The Department for Education (DfE) broke GDPR data protection laws, an ICO audit has concluded.
The DfE failed to meet standards on a number of different counts, demonstrating a nonchalance towards data protection laws to the extent that there was “no formal proactive oversight of any function of information governance” in areas including data protection, data sharing and information security.
The audit found that because of these failings, the department “cannot demonstrate accountability to the GDPR”.
The report makes a grand total of 139 recommendations for improvement, of which 60% are classified as urgent or high priority.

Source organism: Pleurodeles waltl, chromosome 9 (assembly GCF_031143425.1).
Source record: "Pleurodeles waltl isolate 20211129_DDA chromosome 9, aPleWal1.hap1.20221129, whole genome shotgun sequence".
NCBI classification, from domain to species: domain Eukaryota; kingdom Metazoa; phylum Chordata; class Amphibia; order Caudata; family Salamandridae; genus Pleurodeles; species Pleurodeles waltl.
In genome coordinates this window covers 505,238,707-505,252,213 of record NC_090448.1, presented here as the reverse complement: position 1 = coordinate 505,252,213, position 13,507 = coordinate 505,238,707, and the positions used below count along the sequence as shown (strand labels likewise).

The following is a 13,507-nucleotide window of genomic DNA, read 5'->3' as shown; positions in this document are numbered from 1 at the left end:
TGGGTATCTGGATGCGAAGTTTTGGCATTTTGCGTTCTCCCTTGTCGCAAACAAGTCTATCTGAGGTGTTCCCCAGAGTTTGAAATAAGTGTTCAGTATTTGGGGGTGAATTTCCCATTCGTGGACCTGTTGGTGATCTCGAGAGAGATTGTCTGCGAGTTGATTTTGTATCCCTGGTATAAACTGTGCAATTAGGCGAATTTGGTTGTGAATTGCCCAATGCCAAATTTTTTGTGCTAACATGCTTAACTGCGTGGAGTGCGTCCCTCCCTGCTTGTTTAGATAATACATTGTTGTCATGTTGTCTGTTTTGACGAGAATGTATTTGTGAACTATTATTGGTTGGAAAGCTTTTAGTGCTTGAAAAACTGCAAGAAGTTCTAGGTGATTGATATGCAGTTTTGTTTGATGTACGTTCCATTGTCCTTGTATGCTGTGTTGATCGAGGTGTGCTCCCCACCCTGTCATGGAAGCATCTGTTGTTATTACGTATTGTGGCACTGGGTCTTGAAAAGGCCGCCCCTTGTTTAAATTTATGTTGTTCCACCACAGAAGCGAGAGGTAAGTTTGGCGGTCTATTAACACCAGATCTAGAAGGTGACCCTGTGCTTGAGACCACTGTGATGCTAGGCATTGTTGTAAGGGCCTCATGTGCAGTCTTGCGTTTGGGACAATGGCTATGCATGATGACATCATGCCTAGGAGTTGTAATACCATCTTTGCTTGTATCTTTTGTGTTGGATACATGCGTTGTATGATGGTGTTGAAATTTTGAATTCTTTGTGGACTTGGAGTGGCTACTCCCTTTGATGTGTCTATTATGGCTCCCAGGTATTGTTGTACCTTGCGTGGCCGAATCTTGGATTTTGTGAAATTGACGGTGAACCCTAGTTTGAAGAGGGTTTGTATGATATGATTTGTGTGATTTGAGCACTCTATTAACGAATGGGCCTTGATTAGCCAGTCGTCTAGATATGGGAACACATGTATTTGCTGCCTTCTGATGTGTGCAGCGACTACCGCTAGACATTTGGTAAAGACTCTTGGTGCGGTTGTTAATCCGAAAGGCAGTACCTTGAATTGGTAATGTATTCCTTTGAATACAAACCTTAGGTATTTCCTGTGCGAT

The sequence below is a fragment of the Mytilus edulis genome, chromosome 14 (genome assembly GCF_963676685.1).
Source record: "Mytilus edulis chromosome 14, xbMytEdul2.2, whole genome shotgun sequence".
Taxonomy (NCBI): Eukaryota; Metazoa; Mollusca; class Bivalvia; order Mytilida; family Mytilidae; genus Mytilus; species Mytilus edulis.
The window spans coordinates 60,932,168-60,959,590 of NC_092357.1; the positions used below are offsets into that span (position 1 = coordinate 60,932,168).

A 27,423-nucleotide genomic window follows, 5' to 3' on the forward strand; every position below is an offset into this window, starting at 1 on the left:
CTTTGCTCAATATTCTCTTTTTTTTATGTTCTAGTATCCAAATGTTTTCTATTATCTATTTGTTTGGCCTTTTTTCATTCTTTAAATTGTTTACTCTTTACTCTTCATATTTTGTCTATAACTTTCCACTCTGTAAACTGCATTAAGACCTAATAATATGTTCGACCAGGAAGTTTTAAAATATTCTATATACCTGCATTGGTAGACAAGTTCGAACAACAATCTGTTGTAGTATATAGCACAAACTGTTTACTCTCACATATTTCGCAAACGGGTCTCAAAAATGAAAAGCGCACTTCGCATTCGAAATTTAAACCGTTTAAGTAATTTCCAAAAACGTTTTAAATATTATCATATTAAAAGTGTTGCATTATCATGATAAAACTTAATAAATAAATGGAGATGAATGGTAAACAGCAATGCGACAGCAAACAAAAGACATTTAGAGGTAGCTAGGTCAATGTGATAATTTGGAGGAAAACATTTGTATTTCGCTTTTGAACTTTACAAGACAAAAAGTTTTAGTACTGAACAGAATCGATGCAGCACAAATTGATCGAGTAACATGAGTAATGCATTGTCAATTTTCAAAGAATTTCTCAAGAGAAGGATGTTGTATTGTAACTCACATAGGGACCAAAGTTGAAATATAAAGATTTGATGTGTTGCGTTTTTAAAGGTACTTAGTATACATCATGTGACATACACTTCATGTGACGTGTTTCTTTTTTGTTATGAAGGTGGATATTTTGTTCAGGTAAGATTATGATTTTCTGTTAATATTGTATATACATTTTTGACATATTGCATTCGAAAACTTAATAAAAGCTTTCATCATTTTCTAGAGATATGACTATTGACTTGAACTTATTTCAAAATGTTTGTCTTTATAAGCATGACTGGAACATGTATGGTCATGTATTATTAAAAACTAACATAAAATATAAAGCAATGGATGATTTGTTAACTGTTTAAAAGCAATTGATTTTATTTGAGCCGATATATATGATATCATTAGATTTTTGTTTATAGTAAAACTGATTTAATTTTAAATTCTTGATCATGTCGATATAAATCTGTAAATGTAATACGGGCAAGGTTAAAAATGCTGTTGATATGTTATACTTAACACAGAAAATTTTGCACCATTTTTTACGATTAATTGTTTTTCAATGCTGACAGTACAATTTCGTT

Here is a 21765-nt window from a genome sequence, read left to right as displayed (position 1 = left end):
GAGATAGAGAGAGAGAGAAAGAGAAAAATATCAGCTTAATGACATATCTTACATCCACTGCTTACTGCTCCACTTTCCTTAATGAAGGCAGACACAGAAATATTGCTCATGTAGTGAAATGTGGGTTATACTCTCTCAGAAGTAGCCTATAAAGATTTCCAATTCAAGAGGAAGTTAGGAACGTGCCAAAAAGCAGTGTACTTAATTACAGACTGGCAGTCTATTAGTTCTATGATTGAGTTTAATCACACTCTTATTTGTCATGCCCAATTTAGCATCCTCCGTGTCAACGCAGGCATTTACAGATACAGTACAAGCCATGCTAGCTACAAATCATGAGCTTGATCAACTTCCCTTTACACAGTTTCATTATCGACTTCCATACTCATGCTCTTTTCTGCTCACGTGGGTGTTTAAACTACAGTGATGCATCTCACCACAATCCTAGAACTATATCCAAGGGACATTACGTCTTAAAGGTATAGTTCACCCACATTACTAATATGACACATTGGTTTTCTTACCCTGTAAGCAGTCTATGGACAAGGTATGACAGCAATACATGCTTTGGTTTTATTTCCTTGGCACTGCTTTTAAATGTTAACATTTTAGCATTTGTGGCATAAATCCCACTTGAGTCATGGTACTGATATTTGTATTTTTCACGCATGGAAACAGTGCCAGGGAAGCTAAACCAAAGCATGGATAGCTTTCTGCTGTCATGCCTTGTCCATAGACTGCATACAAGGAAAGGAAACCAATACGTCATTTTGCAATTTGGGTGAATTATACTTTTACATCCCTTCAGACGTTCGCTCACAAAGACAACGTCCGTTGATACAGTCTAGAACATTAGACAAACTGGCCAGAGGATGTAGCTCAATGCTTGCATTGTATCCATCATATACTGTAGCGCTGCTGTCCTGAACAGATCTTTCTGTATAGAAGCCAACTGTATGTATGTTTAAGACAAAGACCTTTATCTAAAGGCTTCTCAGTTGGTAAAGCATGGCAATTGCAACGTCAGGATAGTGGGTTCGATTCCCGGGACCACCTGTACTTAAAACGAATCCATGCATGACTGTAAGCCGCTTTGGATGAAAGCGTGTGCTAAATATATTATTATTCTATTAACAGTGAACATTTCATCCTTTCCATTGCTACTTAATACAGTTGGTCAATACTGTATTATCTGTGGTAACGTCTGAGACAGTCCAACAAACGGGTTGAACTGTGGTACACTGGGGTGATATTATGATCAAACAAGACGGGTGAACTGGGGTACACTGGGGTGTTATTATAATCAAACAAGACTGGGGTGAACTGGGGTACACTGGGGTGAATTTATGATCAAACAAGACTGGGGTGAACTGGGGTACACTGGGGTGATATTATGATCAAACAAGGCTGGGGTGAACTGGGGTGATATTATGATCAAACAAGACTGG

This isn’t the first time the department has been criticised for dodgy data practices. The audit itself was prompted by action from Liberty and DefendDigitalMe, who complained that the national pupil database, which contains data on millions of pupils, was not being managed in line with UK data protection laws.
In 2019, it emerged that the department was planning to share pupil data with the Home Office for immigration purposes. However, the plans were suspended following a campaign by children’s groups including Against Borders for Children.
The DfE has accepted all the recommendations and is working to address them, according to a statement released by the ICO.